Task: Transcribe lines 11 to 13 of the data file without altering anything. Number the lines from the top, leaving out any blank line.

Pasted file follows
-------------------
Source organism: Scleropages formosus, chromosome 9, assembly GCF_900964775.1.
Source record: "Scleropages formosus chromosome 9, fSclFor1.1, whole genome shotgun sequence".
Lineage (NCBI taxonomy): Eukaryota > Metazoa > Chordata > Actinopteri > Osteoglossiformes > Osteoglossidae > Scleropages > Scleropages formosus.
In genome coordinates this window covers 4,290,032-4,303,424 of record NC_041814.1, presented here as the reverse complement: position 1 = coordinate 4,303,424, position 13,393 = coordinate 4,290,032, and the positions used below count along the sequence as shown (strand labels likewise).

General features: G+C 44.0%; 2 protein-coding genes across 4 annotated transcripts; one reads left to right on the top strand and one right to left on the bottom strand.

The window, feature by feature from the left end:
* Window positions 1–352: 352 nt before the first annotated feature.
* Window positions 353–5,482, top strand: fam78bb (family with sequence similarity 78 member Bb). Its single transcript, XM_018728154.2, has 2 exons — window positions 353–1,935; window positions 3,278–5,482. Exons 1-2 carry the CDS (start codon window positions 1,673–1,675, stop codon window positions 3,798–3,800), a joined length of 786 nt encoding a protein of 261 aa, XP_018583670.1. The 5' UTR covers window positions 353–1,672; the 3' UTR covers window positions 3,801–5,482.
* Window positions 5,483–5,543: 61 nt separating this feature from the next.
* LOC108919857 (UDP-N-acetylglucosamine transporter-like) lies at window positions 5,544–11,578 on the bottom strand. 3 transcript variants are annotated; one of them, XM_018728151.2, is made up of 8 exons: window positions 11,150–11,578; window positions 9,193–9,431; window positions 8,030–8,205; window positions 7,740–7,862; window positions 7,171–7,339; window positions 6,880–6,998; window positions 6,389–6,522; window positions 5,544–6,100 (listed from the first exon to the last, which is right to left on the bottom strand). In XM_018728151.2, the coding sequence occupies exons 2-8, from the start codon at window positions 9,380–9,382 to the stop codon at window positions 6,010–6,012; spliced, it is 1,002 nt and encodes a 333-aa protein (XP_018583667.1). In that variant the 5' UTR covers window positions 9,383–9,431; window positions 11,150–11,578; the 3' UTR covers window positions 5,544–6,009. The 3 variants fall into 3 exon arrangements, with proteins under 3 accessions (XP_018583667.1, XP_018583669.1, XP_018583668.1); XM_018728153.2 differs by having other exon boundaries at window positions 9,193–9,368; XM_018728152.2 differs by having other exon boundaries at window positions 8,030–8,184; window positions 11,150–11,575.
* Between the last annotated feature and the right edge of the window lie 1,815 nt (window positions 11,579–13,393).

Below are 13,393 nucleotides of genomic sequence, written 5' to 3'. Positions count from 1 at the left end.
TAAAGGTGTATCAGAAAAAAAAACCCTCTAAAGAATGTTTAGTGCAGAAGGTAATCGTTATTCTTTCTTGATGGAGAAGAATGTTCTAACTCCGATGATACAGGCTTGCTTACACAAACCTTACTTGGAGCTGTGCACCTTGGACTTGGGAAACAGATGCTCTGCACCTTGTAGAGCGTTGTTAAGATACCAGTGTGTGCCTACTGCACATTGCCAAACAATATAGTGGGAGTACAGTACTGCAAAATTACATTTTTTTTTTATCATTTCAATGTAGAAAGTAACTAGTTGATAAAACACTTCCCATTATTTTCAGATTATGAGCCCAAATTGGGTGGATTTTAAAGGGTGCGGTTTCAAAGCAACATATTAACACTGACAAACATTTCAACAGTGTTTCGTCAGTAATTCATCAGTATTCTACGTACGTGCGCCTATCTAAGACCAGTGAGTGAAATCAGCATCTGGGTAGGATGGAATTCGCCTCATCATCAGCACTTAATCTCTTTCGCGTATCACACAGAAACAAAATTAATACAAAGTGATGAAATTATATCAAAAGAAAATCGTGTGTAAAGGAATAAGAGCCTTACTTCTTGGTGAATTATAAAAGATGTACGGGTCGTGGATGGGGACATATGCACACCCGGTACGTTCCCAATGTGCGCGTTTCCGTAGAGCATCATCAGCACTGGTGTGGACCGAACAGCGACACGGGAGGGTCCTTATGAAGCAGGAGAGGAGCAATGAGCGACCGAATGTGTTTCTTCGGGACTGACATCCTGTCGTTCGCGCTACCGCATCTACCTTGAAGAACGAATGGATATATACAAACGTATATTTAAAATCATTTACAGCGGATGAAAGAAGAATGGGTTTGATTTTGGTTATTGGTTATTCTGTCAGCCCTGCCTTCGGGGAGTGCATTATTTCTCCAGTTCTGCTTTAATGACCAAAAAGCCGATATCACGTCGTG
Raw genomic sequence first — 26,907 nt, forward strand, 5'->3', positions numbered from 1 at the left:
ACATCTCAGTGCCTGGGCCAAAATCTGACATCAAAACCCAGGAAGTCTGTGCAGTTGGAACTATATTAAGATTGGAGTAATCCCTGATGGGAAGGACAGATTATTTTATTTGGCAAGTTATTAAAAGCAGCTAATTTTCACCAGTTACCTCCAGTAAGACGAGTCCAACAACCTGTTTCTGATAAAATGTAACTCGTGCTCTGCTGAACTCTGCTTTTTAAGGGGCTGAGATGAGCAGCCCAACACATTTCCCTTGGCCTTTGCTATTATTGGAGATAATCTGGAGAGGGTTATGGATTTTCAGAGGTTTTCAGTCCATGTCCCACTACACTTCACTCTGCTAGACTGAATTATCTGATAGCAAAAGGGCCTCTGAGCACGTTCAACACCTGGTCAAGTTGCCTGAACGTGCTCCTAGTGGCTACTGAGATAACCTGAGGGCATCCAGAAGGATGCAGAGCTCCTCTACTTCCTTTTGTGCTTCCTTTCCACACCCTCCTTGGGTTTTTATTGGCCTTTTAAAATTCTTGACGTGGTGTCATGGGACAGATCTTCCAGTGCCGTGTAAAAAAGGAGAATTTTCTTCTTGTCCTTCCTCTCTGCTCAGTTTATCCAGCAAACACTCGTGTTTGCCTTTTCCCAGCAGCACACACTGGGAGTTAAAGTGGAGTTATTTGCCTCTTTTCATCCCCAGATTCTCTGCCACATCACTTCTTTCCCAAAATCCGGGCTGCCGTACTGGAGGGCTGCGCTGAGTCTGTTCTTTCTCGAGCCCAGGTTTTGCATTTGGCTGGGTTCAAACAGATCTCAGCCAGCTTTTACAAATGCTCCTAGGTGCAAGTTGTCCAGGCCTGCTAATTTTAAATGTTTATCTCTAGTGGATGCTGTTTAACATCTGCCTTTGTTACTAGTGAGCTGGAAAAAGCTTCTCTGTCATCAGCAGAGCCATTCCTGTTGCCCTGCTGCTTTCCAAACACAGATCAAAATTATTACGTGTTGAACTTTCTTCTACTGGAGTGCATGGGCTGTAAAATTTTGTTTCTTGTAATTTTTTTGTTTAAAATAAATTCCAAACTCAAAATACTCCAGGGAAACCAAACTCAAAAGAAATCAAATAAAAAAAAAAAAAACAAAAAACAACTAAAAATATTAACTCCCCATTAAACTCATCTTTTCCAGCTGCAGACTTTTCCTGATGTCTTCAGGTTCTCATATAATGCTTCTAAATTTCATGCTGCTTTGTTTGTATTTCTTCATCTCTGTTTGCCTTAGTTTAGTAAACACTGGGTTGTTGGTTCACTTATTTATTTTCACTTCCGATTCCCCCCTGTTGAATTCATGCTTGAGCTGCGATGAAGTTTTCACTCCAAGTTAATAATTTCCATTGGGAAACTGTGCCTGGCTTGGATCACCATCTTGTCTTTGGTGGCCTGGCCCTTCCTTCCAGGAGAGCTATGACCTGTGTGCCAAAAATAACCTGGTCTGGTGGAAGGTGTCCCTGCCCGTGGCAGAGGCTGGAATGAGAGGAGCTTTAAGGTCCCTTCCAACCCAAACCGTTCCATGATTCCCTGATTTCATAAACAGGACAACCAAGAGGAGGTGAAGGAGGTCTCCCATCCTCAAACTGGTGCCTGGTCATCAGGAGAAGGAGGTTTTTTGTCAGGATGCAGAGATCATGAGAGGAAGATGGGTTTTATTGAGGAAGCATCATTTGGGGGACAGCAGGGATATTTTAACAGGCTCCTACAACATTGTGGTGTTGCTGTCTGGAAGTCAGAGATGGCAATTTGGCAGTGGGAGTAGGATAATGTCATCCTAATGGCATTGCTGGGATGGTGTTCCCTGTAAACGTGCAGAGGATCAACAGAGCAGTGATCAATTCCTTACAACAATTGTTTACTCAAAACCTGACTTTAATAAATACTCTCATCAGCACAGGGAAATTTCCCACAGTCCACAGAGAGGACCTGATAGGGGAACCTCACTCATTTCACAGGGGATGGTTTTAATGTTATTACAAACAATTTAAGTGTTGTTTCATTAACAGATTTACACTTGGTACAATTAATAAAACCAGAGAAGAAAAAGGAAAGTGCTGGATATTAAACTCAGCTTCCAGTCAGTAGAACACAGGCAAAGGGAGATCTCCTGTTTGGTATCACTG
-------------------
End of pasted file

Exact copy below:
* Between the last annotated feature and the right edge of the window lie 1,815 nt (window positions 11,579–13,393).

Below are 13,393 nucleotides of genomic sequence, written 5' to 3'. Positions count from 1 at the left end.
TAAAGGTGTATCAGAAAAAAAAACCCTCTAAAGAATGTTTAGTGCAGAAGGTAATCGTTATTCTTTCTTGATGGAGAAGAATGTTCTAACTCCGATGATACAGGCTTGCTTACACAAACCTTACTTGGAGCTGTGCACCTTGGACTTGGGAAACAGATGCTCTGCACCTTGTAGAGCGTTGTTAAGATACCAGTGTGTGCCTACTGCACATTGCCAAACAATATAGTGGGAGTACAGTACTGCAAAATTACATTTTTTTTTTATCATTTCAATGTAGAAAGTAACTAGTTGATAAAACACTTCCCATTATTTTCAGATTATGAGCCCAAATTGGGTGGATTTTAAAGGGTGCGGTTTCAAAGCAACATATTAACACTGACAAACATTTCAACAGTGTTTCGTCAGTAATTCATCAGTATTCTACGTACGTGCGCCTATCTAAGACCAGTGAGTGAAATCAGCATCTGGGTAGGATGGAATTCGCCTCATCATCAGCACTTAATCTCTTTCGCGTATCACACAGAAACAAAATTAATACAAAGTGATGAAATTATATCAAAAGAAAATCGTGTGTAAAGGAATAAGAGCCTTACTTCTTGGTGAATTATAAAAGATGTACGGGTCGTGGATGGGGACATATGCACACCCGGTACGTTCCCAATGTGCGCGTTTCCGTAGAGCATCATCAGCACTGGTGTGGACCGAACAGCGACACGGGAGGGTCCTTATGAAGCAGGAGAGGAGCAATGAGCGACCGAATGTGTTTCTTCGGGACTGACATCCTGTCGTTCGCGCTACCGCATCTACCTTGAAGAACGAATGGATATATACAAACGTATATTTAAAATCATTTACAGCGGATGAAAGAAGAATGGGTTTGATTTTGGTTATTGGTTATTCTGTCAGCCCTGCCTTCGGGGAGTGCATTATTTCTCCAGTTCTGCTTTAATGACCAAAAAGCCGATATCACGTCGTG